“…what makes a work of fiction safe from larvae and rust is not its social importance but its art, only its art”. – Vladimir Nabokov, 1964
Arthur Rimbaud (1854-1891) is someone who every teenager aspires to be. He ran away from home to become a poet at the age of 16 and during his teen years drank absinthe, smoked hash, had a love affair with a married, middle-aged man and changed the face of poetry.
The juvenile delinquent, the libertine, the genius. The French poet was 19, barely older than us, when he penned A Season in Hell, the revolutionary prose poem collection (what are you doing with your life?). He broke conventions and invented a new poetic language, a “disordering of all the senses”, then quit writing altogether at the height of his greatness. Between the ages of 16 and 21, he laid down monumental poetic works that influenced generations of future poets.
For someone who’s never read Rimbaud, jumping head first into his prose poem collections such as A Season in Hell and The Illuminations might be a confusing — even unpleasant — experience. His earlier, more orthodox poems are great entry-level stimulants into his later, hash-influenced deliriums:
These poems were written during the first couple of years of his career. From these one can see that the kid was certainly talented, with a knack for breathtaking beauty and sensibility. Along with others poems such as The First Evening (Première Soirée), Romance (Roman) and The Sleeper in the Valley (Le Dormeur du Val), Rimbaud wrote wonderful lyric pieces about his bohemian lifestyle, nature, girls or any combination of the three, always tingling with beauty. But during his short, five-year career, Rimbaud’s style evolved with every poem:
Perhaps the greatest poem from Rimbaud’s earlier output is The Drunken Boat (Le Bateau ivre). It’s the first-person narrative of a boat that has been freed from society and tossed about the sea in freedom and ecstasy:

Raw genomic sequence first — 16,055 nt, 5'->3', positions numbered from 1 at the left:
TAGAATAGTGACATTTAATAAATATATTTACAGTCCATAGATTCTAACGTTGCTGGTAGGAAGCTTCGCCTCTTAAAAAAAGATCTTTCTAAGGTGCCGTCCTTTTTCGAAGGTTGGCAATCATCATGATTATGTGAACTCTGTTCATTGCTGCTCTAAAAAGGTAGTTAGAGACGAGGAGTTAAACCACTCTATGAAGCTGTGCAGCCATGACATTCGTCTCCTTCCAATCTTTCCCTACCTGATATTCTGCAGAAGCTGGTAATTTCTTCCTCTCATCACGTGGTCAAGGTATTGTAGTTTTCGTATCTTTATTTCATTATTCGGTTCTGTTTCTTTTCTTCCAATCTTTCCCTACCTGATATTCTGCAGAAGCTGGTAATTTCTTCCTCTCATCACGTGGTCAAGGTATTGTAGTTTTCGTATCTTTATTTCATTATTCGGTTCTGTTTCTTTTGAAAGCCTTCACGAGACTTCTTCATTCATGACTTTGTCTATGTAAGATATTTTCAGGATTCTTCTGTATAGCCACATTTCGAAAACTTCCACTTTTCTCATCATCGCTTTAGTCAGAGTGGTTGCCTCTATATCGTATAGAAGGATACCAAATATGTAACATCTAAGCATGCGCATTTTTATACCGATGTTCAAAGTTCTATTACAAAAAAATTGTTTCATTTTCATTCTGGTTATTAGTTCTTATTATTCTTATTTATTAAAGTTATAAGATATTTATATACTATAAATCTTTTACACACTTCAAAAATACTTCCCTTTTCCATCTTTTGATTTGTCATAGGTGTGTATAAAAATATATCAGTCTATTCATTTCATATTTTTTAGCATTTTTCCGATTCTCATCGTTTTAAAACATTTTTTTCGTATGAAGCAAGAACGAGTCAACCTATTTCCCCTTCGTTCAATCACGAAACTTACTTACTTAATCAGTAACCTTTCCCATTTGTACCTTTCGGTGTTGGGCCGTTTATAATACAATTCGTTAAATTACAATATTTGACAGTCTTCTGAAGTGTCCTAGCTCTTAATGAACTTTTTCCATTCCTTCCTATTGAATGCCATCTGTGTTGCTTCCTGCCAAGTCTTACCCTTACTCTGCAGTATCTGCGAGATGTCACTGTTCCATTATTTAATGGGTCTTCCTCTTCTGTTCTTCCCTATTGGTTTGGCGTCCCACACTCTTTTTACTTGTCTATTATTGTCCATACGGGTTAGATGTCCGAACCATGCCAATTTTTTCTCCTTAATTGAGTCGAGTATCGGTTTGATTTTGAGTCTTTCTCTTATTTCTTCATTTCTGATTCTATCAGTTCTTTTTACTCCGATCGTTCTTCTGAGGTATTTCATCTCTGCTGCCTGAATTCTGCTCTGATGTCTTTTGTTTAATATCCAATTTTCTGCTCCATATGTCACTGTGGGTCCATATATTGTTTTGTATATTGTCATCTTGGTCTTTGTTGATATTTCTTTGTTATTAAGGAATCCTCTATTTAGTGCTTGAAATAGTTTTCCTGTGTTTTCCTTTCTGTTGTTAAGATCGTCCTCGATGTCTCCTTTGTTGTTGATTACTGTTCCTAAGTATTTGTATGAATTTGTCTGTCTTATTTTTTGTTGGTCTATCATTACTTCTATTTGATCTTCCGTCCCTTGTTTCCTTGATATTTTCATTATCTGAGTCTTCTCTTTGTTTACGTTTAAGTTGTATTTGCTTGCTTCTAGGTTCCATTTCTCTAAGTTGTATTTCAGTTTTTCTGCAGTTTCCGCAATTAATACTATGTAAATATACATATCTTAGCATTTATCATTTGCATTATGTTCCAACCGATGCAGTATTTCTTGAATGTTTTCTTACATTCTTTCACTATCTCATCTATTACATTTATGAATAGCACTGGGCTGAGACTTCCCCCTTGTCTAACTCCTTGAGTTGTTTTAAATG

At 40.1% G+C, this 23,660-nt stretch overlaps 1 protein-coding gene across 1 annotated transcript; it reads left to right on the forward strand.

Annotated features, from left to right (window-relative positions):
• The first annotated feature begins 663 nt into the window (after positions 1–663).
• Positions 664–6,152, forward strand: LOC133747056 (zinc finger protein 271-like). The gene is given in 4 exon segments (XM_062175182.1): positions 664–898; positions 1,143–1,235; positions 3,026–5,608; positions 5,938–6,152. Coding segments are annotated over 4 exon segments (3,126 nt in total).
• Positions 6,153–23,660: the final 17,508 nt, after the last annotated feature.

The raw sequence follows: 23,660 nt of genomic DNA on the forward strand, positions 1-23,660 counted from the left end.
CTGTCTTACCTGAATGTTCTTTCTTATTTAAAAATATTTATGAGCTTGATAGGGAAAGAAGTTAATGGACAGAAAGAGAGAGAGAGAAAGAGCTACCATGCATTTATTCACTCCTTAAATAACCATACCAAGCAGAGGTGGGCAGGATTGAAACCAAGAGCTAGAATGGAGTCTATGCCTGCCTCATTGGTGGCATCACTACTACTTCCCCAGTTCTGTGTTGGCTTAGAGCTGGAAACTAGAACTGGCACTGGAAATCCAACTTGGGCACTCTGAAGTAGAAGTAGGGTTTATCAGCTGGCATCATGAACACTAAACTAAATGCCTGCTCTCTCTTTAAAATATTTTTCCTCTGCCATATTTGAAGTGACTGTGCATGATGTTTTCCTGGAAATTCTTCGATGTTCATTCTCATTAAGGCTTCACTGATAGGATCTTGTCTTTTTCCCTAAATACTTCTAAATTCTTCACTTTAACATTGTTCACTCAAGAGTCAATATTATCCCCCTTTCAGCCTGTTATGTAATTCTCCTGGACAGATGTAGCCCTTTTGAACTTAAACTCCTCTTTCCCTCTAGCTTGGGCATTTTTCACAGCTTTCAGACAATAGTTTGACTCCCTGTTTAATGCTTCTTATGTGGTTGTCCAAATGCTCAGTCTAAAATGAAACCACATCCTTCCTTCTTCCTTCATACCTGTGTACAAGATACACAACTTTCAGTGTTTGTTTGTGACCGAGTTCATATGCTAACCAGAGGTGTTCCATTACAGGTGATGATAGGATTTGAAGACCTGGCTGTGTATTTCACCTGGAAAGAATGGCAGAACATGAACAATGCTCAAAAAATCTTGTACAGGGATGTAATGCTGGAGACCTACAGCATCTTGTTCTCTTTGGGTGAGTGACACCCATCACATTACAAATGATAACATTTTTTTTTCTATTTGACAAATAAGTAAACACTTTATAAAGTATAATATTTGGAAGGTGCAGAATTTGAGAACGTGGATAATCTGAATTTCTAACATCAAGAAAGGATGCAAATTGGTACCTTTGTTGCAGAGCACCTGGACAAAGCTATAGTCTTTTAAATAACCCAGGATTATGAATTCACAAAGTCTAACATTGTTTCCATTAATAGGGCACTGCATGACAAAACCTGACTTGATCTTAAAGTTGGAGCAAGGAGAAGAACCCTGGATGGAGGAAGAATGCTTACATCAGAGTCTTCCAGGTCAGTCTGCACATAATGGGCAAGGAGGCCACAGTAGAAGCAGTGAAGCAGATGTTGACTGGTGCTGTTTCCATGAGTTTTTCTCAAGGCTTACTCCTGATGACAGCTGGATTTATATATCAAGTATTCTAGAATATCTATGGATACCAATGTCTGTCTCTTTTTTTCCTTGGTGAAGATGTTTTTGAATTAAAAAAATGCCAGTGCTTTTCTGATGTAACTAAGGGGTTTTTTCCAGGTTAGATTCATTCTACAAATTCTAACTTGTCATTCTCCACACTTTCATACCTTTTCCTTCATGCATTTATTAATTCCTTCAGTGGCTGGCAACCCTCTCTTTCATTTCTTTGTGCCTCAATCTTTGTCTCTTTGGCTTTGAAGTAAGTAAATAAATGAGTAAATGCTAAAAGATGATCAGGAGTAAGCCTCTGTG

“And from then on I bathed in the Poem
Of the Sea, infused with stars and lactescent,
Devouring the azure verses; where, like a pale elated
Piece of flotsam, a pensive drowned figure sometimes sinks”
The boat sees amazing, fantastic visions ranging from “the green night with dazzled snows/A kiss slowly rising to the eyes of the sea,/The circulation of unknown saps,/And the yellow and blue awakening of singing phosphorous” to “enormous swaps fermenting, fish-traps/Where a whole Leviathan rots in the rushes.”
In the end, the boat realizes that “Dawns are heartbreaking./Every moon is atrocious and every sun bitter”. Emotionally drained, it wants nothing more than to sink and be at one with the sea. The poem is a pure distillation of beauty and intoxicating magic; it’s one of my all time favorites.
Ever since the beginning of his career, Rimbaud was in search of a new poetic form and language. This quote lifted straight out of Wikipedia more or less summarizes his poetic vision:
“The poet makes himself a seer by a long, prodigious, and rational disordering of all the senses. Every form of love, of suffering, of madness; he searches himself, he consumes all the poisons in him, and keeps only their quintessences… He reaches the unknown; and even if, crazed, he ends up by losing the understanding of his visions, at least he has seen them! Let him die charging through those unutterable, unnameable things…”
With every poem, Rimbaud climbed towards the “rational disordering of all the senses”. The Drunken Boat seemed like a summation of it, but Rimbaud went even further. He eventually shed the traditional 12-syllable line form and rhyming like old skin, took the synesthesia of Vowels to even greater heights, and infused images with irrationality. Part two, concerning the peaks of his vision, A Season in Hell and The Illuminations, would be up next week.
The Stars wept rose-colour
The star has wept rose-colour in the heart of your ears,
The infinite rolled white from your nape to the small of your back
The sea has broken russet at your vermilion nipples,
And Man bled black at your royal side.